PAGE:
Local Area Organizational Group Activities
The Ann Arbor Center for Independent Living is a growing and dynamic community enrichment, learning, and advocacy center. Through individualized counseling, advocacy efforts, skill-building classes, recreation and arts programming, and more, they help individuals with disabilities to build their skills, advocate for what they need, find friends, and feel at home. Check out their Calendar of Events.
To locate a Center for Independent Living near you, try these helpful resources:
Remembering a Giant: Past U-M SCIMS Principal Investigator, Ted Cole M.D.
THEODORE M. COLE, Professor Emeritus of Physical Medicine and Rehabilitation and former Physical Medicine and Rehabilitation department chair at the University of Michigan, passed away peacefully on Saturday, March 26, 2011, after a brief illness. Dr. Ted Cole served as a Co-Principal Investigator with Dr. Tate of Spinal cord Injury Model System at UM from 1993 to 1995. Dr. Cole was known for his expertise in spinal cord injury care specializing with his wife Sandra Cole on issues of sexual well-being after SCI. He wrote many articles and book chapters on this topic. Dr. Cole also served on the board of the Ann Arbor Center for Independent Living and was Chair of the department of Physical Medicine and Rehabilitation at the University of Michigan. He touched the lives of many people with disabilities and especially those with spinal cord injury. And as such he will be always be remembered.The State of the Science (SOS) in Spinal Cord Injury (SCI) Rehabilitation: Informing a New Research Agenda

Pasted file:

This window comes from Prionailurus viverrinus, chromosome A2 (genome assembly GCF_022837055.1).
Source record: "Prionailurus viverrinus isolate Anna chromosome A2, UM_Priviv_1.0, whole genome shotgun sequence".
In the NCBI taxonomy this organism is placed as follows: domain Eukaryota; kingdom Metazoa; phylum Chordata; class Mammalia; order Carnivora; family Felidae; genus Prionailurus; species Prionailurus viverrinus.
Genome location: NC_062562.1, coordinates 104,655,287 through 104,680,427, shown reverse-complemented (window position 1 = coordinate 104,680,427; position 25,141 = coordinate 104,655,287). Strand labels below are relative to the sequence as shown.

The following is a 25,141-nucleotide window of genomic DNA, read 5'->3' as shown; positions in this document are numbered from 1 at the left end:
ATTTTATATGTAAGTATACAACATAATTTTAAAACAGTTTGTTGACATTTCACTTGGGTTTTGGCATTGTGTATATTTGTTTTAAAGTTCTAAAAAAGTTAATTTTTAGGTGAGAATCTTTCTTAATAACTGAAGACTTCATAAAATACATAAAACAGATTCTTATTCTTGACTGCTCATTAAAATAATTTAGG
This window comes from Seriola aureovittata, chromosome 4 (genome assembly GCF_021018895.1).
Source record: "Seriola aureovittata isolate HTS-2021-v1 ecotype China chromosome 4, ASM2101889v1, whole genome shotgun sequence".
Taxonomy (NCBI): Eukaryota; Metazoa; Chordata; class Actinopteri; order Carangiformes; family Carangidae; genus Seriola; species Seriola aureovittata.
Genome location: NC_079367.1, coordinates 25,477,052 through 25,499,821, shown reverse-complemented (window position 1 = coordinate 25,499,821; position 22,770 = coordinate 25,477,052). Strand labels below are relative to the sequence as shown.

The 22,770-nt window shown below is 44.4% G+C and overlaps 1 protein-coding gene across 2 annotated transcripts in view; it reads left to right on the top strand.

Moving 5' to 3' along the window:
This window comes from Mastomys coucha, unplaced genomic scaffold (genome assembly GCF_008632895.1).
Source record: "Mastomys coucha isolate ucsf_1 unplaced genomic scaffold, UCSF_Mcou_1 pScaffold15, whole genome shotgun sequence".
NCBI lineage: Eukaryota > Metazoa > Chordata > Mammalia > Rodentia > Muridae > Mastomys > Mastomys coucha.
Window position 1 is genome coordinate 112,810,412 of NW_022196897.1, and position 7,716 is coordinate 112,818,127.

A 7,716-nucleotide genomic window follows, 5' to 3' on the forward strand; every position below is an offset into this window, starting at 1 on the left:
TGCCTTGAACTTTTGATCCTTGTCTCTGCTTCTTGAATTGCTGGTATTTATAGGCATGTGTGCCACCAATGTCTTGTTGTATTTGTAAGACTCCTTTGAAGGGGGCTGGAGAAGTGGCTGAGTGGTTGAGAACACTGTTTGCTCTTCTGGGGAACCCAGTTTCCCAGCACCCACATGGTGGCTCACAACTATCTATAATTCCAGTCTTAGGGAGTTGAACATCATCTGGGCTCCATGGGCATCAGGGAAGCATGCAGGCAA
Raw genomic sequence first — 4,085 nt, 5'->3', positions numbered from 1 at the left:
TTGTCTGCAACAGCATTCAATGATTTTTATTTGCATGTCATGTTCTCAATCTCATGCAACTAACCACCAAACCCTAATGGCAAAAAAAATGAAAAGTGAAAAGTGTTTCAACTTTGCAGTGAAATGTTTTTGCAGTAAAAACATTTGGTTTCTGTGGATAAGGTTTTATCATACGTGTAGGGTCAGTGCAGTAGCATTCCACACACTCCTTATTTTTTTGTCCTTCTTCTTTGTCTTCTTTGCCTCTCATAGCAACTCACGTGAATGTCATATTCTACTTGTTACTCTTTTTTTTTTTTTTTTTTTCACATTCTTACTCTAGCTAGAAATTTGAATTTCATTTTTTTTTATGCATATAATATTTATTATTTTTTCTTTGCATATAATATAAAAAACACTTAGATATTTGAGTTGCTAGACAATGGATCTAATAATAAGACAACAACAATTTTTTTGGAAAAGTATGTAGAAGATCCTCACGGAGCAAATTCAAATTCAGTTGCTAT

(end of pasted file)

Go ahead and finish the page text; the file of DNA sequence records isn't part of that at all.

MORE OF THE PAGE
In conjunction with the American Spinal Injury Association (ASIA) and the International Spinal Cord Society (ISCoS) meeting, SCI researchers and clinicians attended a two and half day meeting in Washington D.C. June 5-7 to discuss important issues for SCI research and care and develop an agenda for SCI rehabilitation research in the next decade by identifying research questions that must be answered to implement improved programs, practices, and policies for individuals with SCI. Representing the University of Michigan SCI Model Systems were Dr. Tate, Co-Director and Mr. Forchheimer, Senior Research Associate. They both served as group facilitators and Dr. Tate was part of the SOS Steering Committee. A temporary link to this conference is available hereInternational Data Sets in SCI
International Spinal Cord Society (ISCoS) and ASIA have teamed up to develop international standards and datasets for SCI care and research. These standards serve as guidelines for appropriate care and datasets provide a consistent and unified way to collect basic information on SCI care across the world. Groups of SCI researchers have developed many of these datasets which are available at both organizations websites. We invite you to visit them and provide your comments! Having uniform datasets will allow us to better compare results from clinical trials from various countries and thus make better determination of what may be useful to you in the future in terms of treatment options.